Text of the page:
Sony executives freed after 24-hour 'bossknapping'
WITH HIS bald pate, wire-rimmed glasses, grey suit and silk tie, Serge Foucher looked the very picture of business management when his 24-hour imprisonment at the hands of angry workers ended yesterday morning. “I’m happy to be free and to see the light of day again,” said Mr Foucher, the chief executive officer of Sony France.
Mr Foucher, Sony’s head of human resources, and two local plant officials were held in a meeting room in a videotape factory at Pontonx-sur-l’Adour, in the Landes region of southwest France.
The plant’s 311 employees were notified in December that they would lose their jobs when the factory closes on April 17th. Mr Foucher dropped by to say a last farewell on Thursday afternoon, and was detained by workers objecting to the severance package they’d been offered. They blocked access to the plant with branches and tree trunks, and 20 gendarmes surrounded the site.
Patrick Hachaguer, the local representative of the CGT communist trade union, said the atmosphere inside the plant was “good-natured”, though the Sony executives may have thought differently.
“He won’t listen to us. We had no other solution,” Mr Hachaguer added.
This latest incident of “bossknapping” ended at 10.30am when the Sony executives walked out of the plant, accompanied by trade union representatives.
Employees lined both sides of the pathway, and watched the men leave in silence. The executives got into a minivan and were driven to the sous-préfecture in nearby Dax, where negotiations continued yesterday afternoon.
“The state will facilitate the discussions,” said Étienne Guyot, the prefect of the Landes department.
When a Sony factory closed a year ago in Alsace, financial benefits were 50 per cent better, the workers said.
“We’re not asking the impossible, but we demand to be treated the same as other Sony France employees when they were fired,” Mr Hachaguer said.
Le Figaro newspaper reported the Sony employees are receiving €45,000 more than the legally required indemnities, and between nine and 18 months paid leave to seek other employment. But Mr Hachaguer said Sony offered one month of salary for each year worked, and nothing extra for workers over age 55.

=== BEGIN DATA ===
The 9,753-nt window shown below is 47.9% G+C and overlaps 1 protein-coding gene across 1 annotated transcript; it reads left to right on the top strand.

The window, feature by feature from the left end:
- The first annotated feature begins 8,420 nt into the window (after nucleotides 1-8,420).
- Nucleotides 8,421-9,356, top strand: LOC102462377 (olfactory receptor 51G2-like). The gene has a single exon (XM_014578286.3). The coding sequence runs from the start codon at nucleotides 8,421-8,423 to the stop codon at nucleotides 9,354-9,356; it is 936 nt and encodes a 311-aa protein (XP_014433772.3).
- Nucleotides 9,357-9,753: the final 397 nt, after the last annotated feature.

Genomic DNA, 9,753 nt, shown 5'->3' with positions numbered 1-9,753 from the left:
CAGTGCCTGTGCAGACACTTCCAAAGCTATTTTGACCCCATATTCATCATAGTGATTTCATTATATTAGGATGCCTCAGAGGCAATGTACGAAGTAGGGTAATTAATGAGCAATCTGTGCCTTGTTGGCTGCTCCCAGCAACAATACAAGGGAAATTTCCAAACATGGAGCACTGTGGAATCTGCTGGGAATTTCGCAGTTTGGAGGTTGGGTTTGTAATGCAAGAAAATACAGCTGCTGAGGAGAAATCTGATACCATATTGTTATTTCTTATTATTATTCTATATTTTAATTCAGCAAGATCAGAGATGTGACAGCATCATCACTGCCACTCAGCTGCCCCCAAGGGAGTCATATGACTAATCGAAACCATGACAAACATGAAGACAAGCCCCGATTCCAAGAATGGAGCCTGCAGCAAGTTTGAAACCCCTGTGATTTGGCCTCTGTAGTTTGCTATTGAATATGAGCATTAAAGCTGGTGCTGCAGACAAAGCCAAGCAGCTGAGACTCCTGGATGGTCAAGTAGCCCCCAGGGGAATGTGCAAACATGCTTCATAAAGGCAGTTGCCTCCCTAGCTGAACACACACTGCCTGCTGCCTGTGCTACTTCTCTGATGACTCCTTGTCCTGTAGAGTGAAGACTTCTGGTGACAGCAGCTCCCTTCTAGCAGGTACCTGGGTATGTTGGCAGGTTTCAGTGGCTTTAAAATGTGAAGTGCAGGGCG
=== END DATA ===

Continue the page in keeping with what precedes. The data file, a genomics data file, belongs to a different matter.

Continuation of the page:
“We don’t have much to lose because we’ve already lost our jobs,” he added. “Sony France decided to give us cut-rate compensation, when we’re in a much worse situation because of the economic crisis.”
“Job offers have shrunk down to nothing,” a Sony employee named Philippe told France Info radio. “There’s no work to be found in the entire region. If I have to move, I will. I’ve lived here 24 years, and I never imagined the place would shut down.”
“If we move, we get a bonus of €3,500,” Jean-Michel Cauna, who has worked in the plant for 19 years, told AFP. “In Alsace, all costs were paid.”
Chantal Omiciuolo (50) said holding the executives hostage “was our last chance. We didn’t have a choice”.
The possibility of converting the plant to produce solar panels was considered and abandoned. Union representatives opposed the project, saying Sony did not consult them.
Yesterday afternoon, Mr Hachaguer said progress was being made on the treatment of older workers, longer leave to seek new jobs and training for sacked employees.
But he said negotiations were still blocked on the basic amount of the severance package.
The unemployment agency UNEDIC announced this week that between 375,000 and 454,000 more French people will lose jobs this year, depending on whether the economy shrinks 1.5 per cent or 1.8 per cent.
The government is bracing for nationwide strikes and demonstrations on March 19th.
The incident at Sony France may inspire others – especially if the “bossknappers” are able to negotiate better terms.
Last year, an Englishman who was running a car parts factory in eastern France was held for 48 hours by his employees.
In a separate incident, 14 people were injured when police stormed an ice cream plant to free a manager who was taken hostage.